Saturday, 7 May 2016

Movie Review: The Man Who Would Be King (1975)


An epic adventure story, The Man Who Would Be King is a romp through British-ruled southeastern Asia with two rogues seeking to define their destiny.

It's 1885, and a bedraggled Peachy Carnehan (Michael Caine) visits the office of author and newspaperman Rudyard Kipling (Christopher Plummer) in India. The rest of the story is told in one long flashback. Peachy, a retired infantryman in the British army, met Kipling three years prior, with Peachy stealing Kipling's pocket watch but conspiring to return it when he realized that Kipling was a fellow Freemason. With Kipling's help Peachy reconnects with his old army buddy Daniel Dravot (Sean Connery), and together the two former soldiers set off on an unlikely adventure to the nether reaches of the British Empire.

Packing a cache of rifles, the pair travel to the remote and backward territory of Kafiristan (in modern day Afghanistan) where foreigners are not welcome but where Peachy and Daniel anyway hope to become kings. They traverse harsh terrain, survive unforgiving weather, and after connecting with fellow ex-soldier Billy Fish (Saeed Jaffrey), use their military training to help a local warlord. Soon the two Brits are leading a large army across the land with a combination of strategy, audacity and hogwash. When news of their military exploits spreads, the locals start to believe that Daniel is a long-promised returning conqueror, and the seemingly ridiculous goal of attaining a kingdom suddenly seems real.

Perhaps the last truly great film from legendary director John Huston, The Man Who Would Be King winds back the years and delivers an old-fashioned adventure story for the ages. Based on a Kipling novella, the movie is an engrossing two hours driven by two memorable characters with nothing to lose, who set their sights on a remarkable prize and find a way to actually get within reach of the impossible.

The film is a visual feast courtesy of magnificent Oswald Morris cinematography and an evocative recreation of India and neighbouring untamed territories of the late 1800s. The prevailing aesthetics are the yellows and browns of a hot dusty desert protected by impossible mountain passes, where civilization lags, locals wage wars for centuries and outsiders are summarily dealt with.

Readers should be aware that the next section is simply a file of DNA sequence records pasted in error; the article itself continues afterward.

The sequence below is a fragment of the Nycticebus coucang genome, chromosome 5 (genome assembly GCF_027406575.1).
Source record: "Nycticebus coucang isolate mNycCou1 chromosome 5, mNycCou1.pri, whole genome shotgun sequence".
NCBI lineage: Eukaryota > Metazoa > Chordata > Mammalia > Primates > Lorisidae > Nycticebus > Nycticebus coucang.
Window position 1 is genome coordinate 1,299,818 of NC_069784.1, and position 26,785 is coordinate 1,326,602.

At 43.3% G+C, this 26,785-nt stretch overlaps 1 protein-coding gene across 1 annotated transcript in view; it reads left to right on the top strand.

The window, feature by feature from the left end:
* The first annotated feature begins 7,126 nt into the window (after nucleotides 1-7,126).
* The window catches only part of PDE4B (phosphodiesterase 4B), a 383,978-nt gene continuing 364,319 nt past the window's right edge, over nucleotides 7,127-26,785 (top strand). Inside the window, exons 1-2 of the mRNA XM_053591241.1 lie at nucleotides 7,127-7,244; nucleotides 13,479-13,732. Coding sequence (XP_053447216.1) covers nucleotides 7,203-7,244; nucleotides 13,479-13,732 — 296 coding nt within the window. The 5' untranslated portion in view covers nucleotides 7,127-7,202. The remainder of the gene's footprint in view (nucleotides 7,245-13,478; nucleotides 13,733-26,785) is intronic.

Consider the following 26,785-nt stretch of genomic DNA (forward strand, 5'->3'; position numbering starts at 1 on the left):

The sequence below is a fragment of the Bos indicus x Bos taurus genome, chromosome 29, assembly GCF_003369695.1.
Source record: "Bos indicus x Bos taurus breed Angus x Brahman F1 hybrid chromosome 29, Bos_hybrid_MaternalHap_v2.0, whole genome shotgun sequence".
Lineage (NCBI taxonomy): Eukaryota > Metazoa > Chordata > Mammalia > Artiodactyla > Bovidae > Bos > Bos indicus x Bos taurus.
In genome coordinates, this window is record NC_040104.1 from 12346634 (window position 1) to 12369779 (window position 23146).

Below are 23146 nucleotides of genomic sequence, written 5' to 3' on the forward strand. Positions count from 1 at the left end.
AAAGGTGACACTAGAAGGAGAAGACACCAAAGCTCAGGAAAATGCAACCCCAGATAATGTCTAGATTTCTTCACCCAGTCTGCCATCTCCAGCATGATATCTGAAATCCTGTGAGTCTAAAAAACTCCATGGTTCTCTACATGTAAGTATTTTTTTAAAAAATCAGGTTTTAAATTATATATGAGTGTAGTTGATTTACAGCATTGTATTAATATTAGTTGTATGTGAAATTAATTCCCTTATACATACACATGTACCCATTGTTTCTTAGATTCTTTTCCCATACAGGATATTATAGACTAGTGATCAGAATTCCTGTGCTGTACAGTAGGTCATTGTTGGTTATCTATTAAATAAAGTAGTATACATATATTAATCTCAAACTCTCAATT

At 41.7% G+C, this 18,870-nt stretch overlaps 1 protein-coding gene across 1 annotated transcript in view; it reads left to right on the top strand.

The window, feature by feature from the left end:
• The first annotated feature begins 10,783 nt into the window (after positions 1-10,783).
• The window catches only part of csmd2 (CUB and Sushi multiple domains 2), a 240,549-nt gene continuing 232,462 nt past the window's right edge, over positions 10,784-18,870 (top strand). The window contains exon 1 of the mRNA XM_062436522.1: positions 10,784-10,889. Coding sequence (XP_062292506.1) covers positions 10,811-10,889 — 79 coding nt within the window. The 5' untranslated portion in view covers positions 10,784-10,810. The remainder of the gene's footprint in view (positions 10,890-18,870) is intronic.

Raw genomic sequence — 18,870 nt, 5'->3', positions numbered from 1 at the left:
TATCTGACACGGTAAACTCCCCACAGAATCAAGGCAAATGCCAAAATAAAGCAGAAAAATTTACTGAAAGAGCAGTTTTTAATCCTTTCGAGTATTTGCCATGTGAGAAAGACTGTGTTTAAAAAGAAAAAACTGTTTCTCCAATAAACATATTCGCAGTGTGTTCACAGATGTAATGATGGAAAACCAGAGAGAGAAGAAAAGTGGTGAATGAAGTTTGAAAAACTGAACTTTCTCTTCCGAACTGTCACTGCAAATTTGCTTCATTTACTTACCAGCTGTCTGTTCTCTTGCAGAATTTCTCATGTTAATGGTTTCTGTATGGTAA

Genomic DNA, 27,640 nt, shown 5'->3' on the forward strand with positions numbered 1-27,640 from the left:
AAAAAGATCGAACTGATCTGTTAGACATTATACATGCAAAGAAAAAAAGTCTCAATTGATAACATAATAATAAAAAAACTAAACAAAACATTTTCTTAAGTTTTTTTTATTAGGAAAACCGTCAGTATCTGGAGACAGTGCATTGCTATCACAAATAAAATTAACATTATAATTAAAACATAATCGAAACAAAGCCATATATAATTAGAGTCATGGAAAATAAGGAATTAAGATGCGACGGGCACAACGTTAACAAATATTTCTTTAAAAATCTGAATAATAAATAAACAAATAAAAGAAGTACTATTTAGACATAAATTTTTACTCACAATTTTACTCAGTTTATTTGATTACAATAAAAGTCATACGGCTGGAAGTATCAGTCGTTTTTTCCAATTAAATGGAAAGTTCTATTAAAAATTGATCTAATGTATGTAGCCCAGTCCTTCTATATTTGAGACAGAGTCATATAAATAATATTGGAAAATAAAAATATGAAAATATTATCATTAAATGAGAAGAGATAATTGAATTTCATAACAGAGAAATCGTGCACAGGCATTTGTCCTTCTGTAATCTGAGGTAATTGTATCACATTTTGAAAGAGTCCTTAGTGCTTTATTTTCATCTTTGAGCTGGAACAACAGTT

But at the heart of the grand spectacle is a story of two men, and the film works because despite the bazaars, the battles and the bastions, Huston (who co-wrote the script with Gladys Hill) keeps the focus on his two main characters. Peachy and Daniel carry the British Imperial attitude of subjugate with charm or die trying, married to an indefatigable belief in their ability to get out of trouble by fair means or foul as needed. They are rascals on the loose with unexplored terrain as their playground, and their dream big philosophy is infectious.

The story explores themes of absolute power corrupting absolutely, and hubris as a force even more powerful than adventurism. When Peachy and Daniel do come face to face with their destiny, it is more intoxicating than they ever believed possible. What could have been a get-rich-quick opportunity instead becomes the fulfillment of ancient mythology in a world awaiting saviors. Two quick thinking British soldiers can get out of many jams, but resisting the intoxicating sensation of being worshipped is an altogether different challenge.

Michael Caine and Sean Connery make for an appealing pair, Caine as Peachy more scrappy and cerebral, Connery as Daniel perhaps not as sharp but capable of conveying impressive gravitas. The two carry the movie with ease, sharing exploits and prodding each other on when the going gets tough, which is often.

The Man Who Would Be King is filmmaking at its most expansive, an unconstrained scope unfolding in parallel with the unlimited ambition of two tenacious adventurers.






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